Thursday 27 October 2016

If it had happened otherwise

Many years ago – whilst I was still at school – I came across a copy of IF IT HAD HAPPENED OTHERWISE in the school library. It was a collection of alternative or counter-factual history essays written by a number of leading historians, and it was published in 1931. It was my first proper introduction to the genre, and I have had an avid interest in alternative or counter-factual history ever since.

The original book contained the following essays:
  • If Drouet's Cart Had Stuck by Hilaire Belloc
  • If Don John of Austria Had Married Mary Queen of Scots by G K Chesterton
  • If Lee Had NOT Won the Battle of Gettysburg by Winston Churchill
  • If Napoleon Had Escaped to America by H A L Fisher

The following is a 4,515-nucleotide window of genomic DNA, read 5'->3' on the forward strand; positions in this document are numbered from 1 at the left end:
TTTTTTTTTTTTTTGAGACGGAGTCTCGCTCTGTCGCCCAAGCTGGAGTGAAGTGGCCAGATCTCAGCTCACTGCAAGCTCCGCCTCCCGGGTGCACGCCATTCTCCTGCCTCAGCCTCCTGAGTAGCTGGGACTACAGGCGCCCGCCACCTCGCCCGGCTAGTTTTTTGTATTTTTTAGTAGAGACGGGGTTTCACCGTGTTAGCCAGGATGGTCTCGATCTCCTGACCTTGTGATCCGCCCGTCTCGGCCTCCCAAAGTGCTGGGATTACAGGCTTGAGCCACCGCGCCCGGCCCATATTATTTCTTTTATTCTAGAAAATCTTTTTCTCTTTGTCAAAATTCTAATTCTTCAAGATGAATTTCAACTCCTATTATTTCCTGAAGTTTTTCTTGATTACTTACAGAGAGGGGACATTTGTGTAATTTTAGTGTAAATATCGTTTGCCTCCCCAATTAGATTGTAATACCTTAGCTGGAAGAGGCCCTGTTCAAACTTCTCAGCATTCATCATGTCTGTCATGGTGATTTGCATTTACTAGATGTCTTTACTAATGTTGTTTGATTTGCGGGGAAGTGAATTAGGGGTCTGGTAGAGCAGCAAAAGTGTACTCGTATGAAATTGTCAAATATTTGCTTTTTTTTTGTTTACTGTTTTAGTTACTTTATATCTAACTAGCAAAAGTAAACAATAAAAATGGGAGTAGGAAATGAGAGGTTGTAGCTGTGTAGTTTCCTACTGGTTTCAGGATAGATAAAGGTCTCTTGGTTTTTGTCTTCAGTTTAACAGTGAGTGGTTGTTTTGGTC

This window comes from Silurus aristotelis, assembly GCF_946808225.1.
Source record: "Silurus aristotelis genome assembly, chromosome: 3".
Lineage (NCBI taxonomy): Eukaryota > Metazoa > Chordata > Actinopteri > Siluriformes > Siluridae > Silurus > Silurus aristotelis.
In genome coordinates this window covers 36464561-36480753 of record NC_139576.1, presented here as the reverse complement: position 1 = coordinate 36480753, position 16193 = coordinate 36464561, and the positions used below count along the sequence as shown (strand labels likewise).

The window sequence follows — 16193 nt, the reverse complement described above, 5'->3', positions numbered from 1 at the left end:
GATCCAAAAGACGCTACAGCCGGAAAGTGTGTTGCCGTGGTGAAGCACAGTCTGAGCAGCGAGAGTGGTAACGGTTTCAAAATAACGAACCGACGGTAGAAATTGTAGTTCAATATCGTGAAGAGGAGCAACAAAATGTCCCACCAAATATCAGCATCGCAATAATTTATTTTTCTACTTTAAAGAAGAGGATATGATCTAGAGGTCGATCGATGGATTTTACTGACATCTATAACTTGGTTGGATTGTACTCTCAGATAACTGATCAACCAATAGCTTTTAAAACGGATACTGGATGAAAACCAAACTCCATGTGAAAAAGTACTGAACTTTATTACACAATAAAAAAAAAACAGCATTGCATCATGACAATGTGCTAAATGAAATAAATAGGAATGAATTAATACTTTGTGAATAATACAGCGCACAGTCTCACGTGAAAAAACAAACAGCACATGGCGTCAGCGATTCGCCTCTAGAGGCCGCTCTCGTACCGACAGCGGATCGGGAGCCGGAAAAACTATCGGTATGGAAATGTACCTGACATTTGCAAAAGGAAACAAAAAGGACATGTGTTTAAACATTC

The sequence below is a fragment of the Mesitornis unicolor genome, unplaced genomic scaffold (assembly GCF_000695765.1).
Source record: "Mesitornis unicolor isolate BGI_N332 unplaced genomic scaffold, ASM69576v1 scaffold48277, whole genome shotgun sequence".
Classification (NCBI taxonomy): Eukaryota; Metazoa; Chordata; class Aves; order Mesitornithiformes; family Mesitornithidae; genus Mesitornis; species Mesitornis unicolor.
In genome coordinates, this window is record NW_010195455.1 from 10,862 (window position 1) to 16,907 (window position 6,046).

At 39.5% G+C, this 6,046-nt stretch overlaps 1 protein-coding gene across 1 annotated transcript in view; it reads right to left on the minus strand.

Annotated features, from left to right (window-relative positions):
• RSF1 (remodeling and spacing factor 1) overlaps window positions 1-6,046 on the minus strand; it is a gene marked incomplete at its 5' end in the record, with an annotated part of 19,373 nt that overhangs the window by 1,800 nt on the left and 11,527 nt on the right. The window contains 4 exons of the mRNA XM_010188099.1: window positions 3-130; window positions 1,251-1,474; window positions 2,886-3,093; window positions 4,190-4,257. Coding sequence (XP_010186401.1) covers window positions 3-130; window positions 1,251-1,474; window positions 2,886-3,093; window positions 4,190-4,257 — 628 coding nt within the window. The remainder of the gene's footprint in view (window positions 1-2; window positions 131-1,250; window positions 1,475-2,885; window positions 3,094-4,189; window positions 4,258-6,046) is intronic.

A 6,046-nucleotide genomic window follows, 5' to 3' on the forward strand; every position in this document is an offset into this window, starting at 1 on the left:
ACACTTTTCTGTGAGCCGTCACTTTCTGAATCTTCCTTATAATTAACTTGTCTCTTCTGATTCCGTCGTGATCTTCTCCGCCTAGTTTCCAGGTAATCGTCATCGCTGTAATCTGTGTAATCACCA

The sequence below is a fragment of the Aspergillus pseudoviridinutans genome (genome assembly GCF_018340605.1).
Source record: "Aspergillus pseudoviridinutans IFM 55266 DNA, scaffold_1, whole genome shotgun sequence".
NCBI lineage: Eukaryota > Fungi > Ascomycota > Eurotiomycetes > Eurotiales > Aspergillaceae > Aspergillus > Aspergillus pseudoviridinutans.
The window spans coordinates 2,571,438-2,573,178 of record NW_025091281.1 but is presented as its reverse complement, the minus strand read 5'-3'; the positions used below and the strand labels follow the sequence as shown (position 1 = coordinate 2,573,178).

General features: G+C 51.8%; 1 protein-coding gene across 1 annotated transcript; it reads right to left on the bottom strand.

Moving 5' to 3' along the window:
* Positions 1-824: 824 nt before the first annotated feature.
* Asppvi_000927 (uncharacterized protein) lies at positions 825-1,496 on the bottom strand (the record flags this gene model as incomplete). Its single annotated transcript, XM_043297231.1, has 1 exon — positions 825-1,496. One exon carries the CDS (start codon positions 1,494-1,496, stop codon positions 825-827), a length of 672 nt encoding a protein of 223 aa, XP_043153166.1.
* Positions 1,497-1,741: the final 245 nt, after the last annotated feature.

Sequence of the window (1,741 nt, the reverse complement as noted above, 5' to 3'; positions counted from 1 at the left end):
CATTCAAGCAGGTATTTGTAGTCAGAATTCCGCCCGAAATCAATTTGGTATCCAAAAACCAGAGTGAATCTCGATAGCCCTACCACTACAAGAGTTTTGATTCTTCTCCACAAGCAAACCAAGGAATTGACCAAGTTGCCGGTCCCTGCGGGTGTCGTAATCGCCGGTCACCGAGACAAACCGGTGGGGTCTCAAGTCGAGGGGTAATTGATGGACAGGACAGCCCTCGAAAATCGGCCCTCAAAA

• If the Moors in Spain Had Won by Philip Guedalla
  • If the General Strike Had Succeeded by Ronald Knox
  • If the Emperor Frederick Had Not Had Cancer by Emil Ludwig
  • If Louis XVI Had Had an Atom of Firmness by André Maurois
  • If Byron Had Become King of Greece by Harold Nicolson
  • If It Had Been Discovered in 1930 that Bacon Really Did Write Shakespeare by J C Squire
  • If Booth Had Missed Lincoln by Milton Waldman
I understand that an American edition of the book entitled IF: OR, HISTORY REWRITTEN was also published in 1931. It did not include the essay about the General Strike but did include three additional essays:
  • If the Dutch Had Kept Nieuw Amsterdam by Hendrik Willem van Loon
  • If: A Jacobite Fantasy by Charles Petrie
  • If Napoleon Had Won the Battle of Waterloo by G M Trevelyan
I bought a paperback re-print of the original book some years ago, and during a recent sort out I found it again. On re-reading it I was struck by how much I still enjoyed Churchill’s and Fisher’s contributions, and that they could easily form the basis for future wargame campaigns.

Tuesday 25 October 2016

Toy Soldier Collector October/November 2016 Issue 72